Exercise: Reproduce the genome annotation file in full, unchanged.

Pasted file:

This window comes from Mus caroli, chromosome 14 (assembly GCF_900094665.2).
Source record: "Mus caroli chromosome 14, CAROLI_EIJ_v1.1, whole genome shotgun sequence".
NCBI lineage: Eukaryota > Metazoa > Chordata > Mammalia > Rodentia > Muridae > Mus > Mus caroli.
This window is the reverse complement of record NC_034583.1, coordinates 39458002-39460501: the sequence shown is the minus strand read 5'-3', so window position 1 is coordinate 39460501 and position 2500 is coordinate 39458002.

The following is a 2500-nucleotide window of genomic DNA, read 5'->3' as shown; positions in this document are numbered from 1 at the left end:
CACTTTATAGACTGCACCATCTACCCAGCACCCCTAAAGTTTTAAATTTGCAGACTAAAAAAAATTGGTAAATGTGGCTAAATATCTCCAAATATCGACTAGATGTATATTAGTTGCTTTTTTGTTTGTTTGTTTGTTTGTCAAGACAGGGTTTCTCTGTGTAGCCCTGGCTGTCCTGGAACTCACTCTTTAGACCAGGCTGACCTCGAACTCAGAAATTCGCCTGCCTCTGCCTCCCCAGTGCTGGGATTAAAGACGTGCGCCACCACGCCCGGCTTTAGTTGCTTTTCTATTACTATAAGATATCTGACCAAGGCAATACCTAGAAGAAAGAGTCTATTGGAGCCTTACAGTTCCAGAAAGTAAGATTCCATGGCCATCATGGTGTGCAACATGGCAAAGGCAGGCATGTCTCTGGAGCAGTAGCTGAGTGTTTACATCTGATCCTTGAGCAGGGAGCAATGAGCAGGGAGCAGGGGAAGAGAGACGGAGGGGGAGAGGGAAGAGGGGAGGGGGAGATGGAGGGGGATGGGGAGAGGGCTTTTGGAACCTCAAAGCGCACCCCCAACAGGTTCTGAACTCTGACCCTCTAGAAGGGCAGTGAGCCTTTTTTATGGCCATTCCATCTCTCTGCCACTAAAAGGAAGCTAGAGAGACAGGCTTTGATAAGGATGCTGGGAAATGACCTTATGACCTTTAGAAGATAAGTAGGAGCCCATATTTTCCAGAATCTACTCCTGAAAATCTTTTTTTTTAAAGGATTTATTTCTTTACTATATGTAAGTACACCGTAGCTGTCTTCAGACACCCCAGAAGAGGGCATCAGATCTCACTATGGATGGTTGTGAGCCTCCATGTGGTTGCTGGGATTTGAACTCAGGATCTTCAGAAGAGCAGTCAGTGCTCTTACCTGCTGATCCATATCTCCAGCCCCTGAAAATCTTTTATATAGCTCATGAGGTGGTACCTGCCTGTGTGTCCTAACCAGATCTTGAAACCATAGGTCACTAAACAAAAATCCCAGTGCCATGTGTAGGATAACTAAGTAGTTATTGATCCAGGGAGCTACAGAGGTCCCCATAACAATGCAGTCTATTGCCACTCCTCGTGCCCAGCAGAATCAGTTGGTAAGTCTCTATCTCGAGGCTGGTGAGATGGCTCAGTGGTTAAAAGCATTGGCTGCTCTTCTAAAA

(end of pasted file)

This window comes from Mus caroli, chromosome 14 (assembly GCF_900094665.2).
Source record: "Mus caroli chromosome 14, CAROLI_EIJ_v1.1, whole genome shotgun sequence".
NCBI lineage: Eukaryota > Metazoa > Chordata > Mammalia > Rodentia > Muridae > Mus > Mus caroli.
This window is the reverse complement of record NC_034583.1, coordinates 39458002-39460501: the sequence shown is the minus strand read 5'-3', so window position 1 is coordinate 39460501 and position 2500 is coordinate 39458002.

The following is a 2500-nucleotide window of genomic DNA, read 5'->3' as shown; positions in this document are numbered from 1 at the left end:
CACTTTATAGACTGCACCATCTACCCAGCACCCCTAAAGTTTTAAATTTGCAGACTAAAAAAAATTGGTAAATGTGGCTAAATATCTCCAAATATCGACTAGATGTATATTAGTTGCTTTTTTGTTTGTTTGTTTGTTTGTCAAGACAGGGTTTCTCTGTGTAGCCCTGGCTGTCCTGGAACTCACTCTTTAGACCAGGCTGACCTCGAACTCAGAAATTCGCCTGCCTCTGCCTCCCCAGTGCTGGGATTAAAGACGTGCGCCACCACGCCCGGCTTTAGTTGCTTTTCTATTACTATAAGATATCTGACCAAGGCAATACCTAGAAGAAAGAGTCTATTGGAGCCTTACAGTTCCAGAAAGTAAGATTCCATGGCCATCATGGTGTGCAACATGGCAAAGGCAGGCATGTCTCTGGAGCAGTAGCTGAGTGTTTACATCTGATCCTTGAGCAGGGAGCAATGAGCAGGGAGCAGGGGAAGAGAGACGGAGGGGGAGAGGGAAGAGGGGAGGGGGAGATGGAGGGGGATGGGGAGAGGGCTTTTGGAACCTCAAAGCGCACCCCCAACAGGTTCTGAACTCTGACCCTCTAGAAGGGCAGTGAGCCTTTTTTATGGCCATTCCATCTCTCTGCCACTAAAAGGAAGCTAGAGAGACAGGCTTTGATAAGGATGCTGGGAAATGACCTTATGACCTTTAGAAGATAAGTAGGAGCCCATATTTTCCAGAATCTACTCCTGAAAATCTTTTTTTTTAAAGGATTTATTTCTTTACTATATGTAAGTACACCGTAGCTGTCTTCAGACACCCCAGAAGAGGGCATCAGATCTCACTATGGATGGTTGTGAGCCTCCATGTGGTTGCTGGGATTTGAACTCAGGATCTTCAGAAGAGCAGTCAGTGCTCTTACCTGCTGATCCATATCTCCAGCCCCTGAAAATCTTTTATATAGCTCATGAGGTGGTACCTGCCTGTGTGTCCTAACCAGATCTTGAAACCATAGGTCACTAAACAAAAATCCCAGTGCCATGTGTAGGATAACTAAGTAGTTATTGATCCAGGGAGCTACAGAGGTCCCCATAACAATGCAGTCTATTGCCACTCCTCGTGCCCAGCAGAATCAGTTGGTAAGTCTCTATCTCGAGGCTGGTGAGATGGCTCAGTGGTTAAAAGCATTGGCTGCTCTTCTAAAA